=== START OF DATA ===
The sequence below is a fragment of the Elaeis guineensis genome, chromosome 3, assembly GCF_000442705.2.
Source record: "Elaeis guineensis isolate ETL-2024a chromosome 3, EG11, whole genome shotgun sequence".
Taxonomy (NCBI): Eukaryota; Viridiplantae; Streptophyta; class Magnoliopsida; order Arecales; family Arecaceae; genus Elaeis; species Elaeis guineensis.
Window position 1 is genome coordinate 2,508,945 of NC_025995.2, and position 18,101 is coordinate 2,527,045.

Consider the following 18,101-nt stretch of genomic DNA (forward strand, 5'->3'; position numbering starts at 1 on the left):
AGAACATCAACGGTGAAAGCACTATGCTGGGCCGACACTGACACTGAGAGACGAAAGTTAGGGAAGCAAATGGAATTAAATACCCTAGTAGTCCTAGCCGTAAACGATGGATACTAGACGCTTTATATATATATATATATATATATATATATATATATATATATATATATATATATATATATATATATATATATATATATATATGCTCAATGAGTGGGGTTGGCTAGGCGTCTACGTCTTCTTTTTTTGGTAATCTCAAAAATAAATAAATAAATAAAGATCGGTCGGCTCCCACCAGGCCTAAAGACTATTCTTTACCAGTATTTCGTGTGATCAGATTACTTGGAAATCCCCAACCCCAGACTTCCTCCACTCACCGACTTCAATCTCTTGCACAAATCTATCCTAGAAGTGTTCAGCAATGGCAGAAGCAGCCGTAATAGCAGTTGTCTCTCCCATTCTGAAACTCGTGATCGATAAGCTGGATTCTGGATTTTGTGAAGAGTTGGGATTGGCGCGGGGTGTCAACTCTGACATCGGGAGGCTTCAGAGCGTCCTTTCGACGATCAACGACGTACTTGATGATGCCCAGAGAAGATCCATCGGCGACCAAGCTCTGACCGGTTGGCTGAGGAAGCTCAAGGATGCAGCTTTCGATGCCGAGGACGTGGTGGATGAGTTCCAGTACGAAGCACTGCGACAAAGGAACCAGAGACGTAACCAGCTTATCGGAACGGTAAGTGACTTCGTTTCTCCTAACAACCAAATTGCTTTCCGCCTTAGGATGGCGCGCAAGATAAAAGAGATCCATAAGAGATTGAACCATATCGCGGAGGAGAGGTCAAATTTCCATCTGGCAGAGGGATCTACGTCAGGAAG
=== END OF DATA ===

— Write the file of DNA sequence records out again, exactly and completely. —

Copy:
The sequence below is a fragment of the Elaeis guineensis genome, chromosome 3, assembly GCF_000442705.2.
Source record: "Elaeis guineensis isolate ETL-2024a chromosome 3, EG11, whole genome shotgun sequence".
Taxonomy (NCBI): Eukaryota; Viridiplantae; Streptophyta; class Magnoliopsida; order Arecales; family Arecaceae; genus Elaeis; species Elaeis guineensis.
Window position 1 is genome coordinate 2,508,945 of NC_025995.2, and position 18,101 is coordinate 2,527,045.

Consider the following 18,101-nt stretch of genomic DNA (forward strand, 5'->3'; position numbering starts at 1 on the left):
AGAACATCAACGGTGAAAGCACTATGCTGGGCCGACACTGACACTGAGAGACGAAAGTTAGGGAAGCAAATGGAATTAAATACCCTAGTAGTCCTAGCCGTAAACGATGGATACTAGACGCTTTATATATATATATATATATATATATATATATATATATATATATATATATATATATATATATATATATATATATATATATATGCTCAATGAGTGGGGTTGGCTAGGCGTCTACGTCTTCTTTTTTTGGTAATCTCAAAAATAAATAAATAAATAAAGATCGGTCGGCTCCCACCAGGCCTAAAGACTATTCTTTACCAGTATTTCGTGTGATCAGATTACTTGGAAATCCCCAACCCCAGACTTCCTCCACTCACCGACTTCAATCTCTTGCACAAATCTATCCTAGAAGTGTTCAGCAATGGCAGAAGCAGCCGTAATAGCAGTTGTCTCTCCCATTCTGAAACTCGTGATCGATAAGCTGGATTCTGGATTTTGTGAAGAGTTGGGATTGGCGCGGGGTGTCAACTCTGACATCGGGAGGCTTCAGAGCGTCCTTTCGACGATCAACGACGTACTTGATGATGCCCAGAGAAGATCCATCGGCGACCAAGCTCTGACCGGTTGGCTGAGGAAGCTCAAGGATGCAGCTTTCGATGCCGAGGACGTGGTGGATGAGTTCCAGTACGAAGCACTGCGACAAAGGAACCAGAGACGTAACCAGCTTATCGGAACGGTAAGTGACTTCGTTTCTCCTAACAACCAAATTGCTTTCCGCCTTAGGATGGCGCGCAAGATAAAAGAGATCCATAAGAGATTGAACCATATCGCGGAGGAGAGGTCAAATTTCCATCTGGCAGAGGGATCTACGTCAGGAAG